Unlike Attorney General Richard Blumenthal, against whom she ran and lost in 2003, Dean feels that the attorney general operation has evolved into a shapeless island unto itself whose punitive litigation deeply affects the mainland.
During a recent televised debate with Blumenthal, Merrick Alpert – a Democrat who apparently has been banned from speaking to some town committees from fear that his message will damage Blumenthal’s prospects – pointedly asked Blumenthal “How many jobs have your suits created?” to which Blumenthal responded, “Our law suits, our legal actions, actually create jobs, because businesses actually welcome competition and a level playing field.”
A request from the judicial department detailing companies sued by Blumenthal during the past four years produced a list containing 900 entries of corporations in which the plaintiff has had an AG appearance. Companies on the list that had more than one AG appearance appeared more than once under different court docket numbers. But the list does put a rather dramatic number to the legal actions that Blumenthal thinks were responsible for creating jobs in Connecticut.
Pointing to Connecticut’s leadership crisis, Dean remarked in her opening campaign announcement: “Here in Connecticut, there is little leadership at the top. While the Secretary of State uses our money to compile “the list” of the personal features and proclivities of all who deal with her office, the legislative majority renders the Governor impotent – forcing her to try to deal with the crisis alone, all while the Attorney General continues to bully, grandstand against, and intimidate law-abiding businesses in Connecticut to the point where they, in many cases, give up and close down or depart…”
Secretary of state Susan Bysiewicz is running for attorney general on the Democratic ticket.
“There is no delicate way to say that the so-called 'leadership' in the current legislative majority is directly to blame for Connecticut’s economic predicament,” Dean said.
And, firing a shot over the bow of the Democratic majority in the legislature, she emphasized that in the absence of “a fundamental change in the legislative majority, the new Governor – of either party – will be unable to bring about the critical changes needed immediately in this State. The majority in charge of the legislature must be voted out now…”
It is obvious from Dean’s remarks that she had given a great deal of thought to what makes a society prosperous. Governments may facilitate prosperity; they cannot create it through impediments to prosperity:
“To succeed and become prosperous, a society must provide a meaningful opportunity for individuals to create, own, grow, and personally reap the financial rewards of their successful business enterprises free from undue government interference. Without this promise, and its reality as enforced by law, the best and brightest --those who know how to create wealth through successful enterprises – will not choose to locate or remain here…Freedom is one of the pillars of Deans campaign, and she defines freedom as “Freedom from improper, or excessive, or unnecessary government interference with our Constitutionally-guaranteed rights. I will protect property rights, economic liberties, and the rights guarantee under the U.S. Constitution, including under the First Amendment, Second Amendment, and Tenth Amendment, among all the other.”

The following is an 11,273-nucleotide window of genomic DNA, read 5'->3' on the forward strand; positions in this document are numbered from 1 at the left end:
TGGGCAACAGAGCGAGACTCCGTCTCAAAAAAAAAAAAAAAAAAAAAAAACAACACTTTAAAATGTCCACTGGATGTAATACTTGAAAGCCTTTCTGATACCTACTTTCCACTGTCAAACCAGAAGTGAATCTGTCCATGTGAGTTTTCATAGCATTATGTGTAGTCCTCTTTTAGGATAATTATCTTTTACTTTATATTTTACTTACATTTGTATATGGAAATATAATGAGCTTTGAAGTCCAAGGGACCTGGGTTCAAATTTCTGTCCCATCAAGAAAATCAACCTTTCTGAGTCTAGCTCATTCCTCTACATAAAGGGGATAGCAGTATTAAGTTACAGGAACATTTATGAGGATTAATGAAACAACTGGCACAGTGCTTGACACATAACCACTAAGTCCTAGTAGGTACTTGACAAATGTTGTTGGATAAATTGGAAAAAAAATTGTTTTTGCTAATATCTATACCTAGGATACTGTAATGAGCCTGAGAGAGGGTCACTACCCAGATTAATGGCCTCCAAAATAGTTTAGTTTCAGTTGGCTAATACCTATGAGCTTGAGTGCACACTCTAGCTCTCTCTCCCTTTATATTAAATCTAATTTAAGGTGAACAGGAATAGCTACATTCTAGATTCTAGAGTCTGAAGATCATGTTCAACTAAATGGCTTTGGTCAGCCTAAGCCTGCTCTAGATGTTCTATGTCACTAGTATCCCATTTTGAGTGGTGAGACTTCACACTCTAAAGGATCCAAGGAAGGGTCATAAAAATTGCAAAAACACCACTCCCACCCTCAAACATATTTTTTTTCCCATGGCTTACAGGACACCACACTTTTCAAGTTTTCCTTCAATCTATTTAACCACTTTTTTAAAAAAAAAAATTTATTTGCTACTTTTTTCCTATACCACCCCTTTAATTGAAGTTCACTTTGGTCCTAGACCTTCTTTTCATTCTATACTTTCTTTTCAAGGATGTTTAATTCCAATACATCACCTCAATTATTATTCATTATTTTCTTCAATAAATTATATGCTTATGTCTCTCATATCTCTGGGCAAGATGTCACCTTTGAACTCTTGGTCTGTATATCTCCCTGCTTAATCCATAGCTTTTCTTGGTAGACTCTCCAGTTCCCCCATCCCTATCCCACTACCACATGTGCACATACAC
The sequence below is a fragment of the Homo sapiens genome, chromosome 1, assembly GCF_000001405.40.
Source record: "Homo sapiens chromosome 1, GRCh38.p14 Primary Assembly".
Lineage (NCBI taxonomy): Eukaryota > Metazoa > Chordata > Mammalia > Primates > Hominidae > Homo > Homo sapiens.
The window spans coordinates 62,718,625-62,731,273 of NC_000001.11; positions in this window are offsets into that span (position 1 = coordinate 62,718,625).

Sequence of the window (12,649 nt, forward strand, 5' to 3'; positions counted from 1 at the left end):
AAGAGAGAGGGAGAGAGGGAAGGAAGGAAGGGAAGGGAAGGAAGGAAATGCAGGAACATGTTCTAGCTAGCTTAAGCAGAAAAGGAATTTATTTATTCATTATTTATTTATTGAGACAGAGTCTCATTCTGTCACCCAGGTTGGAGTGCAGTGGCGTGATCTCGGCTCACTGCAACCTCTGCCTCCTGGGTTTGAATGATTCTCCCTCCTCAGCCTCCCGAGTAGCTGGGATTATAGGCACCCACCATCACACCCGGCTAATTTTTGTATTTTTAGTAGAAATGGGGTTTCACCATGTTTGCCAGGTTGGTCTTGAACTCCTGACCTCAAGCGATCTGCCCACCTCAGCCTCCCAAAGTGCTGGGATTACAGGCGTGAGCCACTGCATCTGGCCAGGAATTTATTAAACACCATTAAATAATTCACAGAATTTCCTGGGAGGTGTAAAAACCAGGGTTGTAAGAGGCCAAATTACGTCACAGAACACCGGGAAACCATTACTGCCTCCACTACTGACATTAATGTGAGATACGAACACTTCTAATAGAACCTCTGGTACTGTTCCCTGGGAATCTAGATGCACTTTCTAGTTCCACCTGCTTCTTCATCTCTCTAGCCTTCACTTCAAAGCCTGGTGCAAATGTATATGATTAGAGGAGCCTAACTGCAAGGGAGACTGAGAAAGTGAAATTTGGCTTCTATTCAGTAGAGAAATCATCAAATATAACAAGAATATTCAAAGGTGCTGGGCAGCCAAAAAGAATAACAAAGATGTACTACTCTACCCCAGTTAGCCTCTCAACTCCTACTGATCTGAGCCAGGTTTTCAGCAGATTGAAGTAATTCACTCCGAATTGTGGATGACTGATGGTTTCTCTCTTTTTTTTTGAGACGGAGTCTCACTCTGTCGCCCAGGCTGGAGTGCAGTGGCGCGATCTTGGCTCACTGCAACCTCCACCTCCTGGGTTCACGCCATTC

“Such an opportunity depends on freedom and predictability – the exact opposite of the unwieldy, burdensome, complex, political and irrational business environment that exists today in this state.”
An indispensable condition of a free and limited government, the The U.S. and state constitutions set the limits of government intrusion into private and corporate life. As attorney general, Dean would make it her first duty to “oppose all efforts to diminish or interfere with the Constitutional rights of Connecticut’s citizens,” as well as vigorously opposing “excessive, improper or unnecessary government mandates and regulations that burden business without proper constitutional justification.”
She would strive to make law enforcement fair and just, while insuring compliance with the law: “…no more politicized lawsuits or grandstanding against companies.” Rather than resorting to “gotcha law suits,” she would “focus on prevention of unintentional unlawful conduct through education.”
And in a stinging rebuke to Blumenthal in particular, she would “end the current Attorney General’s so-called ‘moneymaking’ function for the AG’s office. An Attorney General’s office should never be under pressure to sue and hold-up companies or use extortion to generate a so-called ‘revenue stream’ for a State. This is the behavior of a bank robber – ‘your money or your life’ – and it must end.”
Dean would cut costs and abuses in one of Connecticut’s most insular agency by reducing the number of lawyers in the attorney’s general office: “Just as corporations do, I will look into expanding the use of outside counsel, negotiating new contracts with them yearly to reflect changing market conditions.”
Dean’s is a big reform plate, and she’s put a lot on it. But the reforms she suggests are both salubrious and necessary.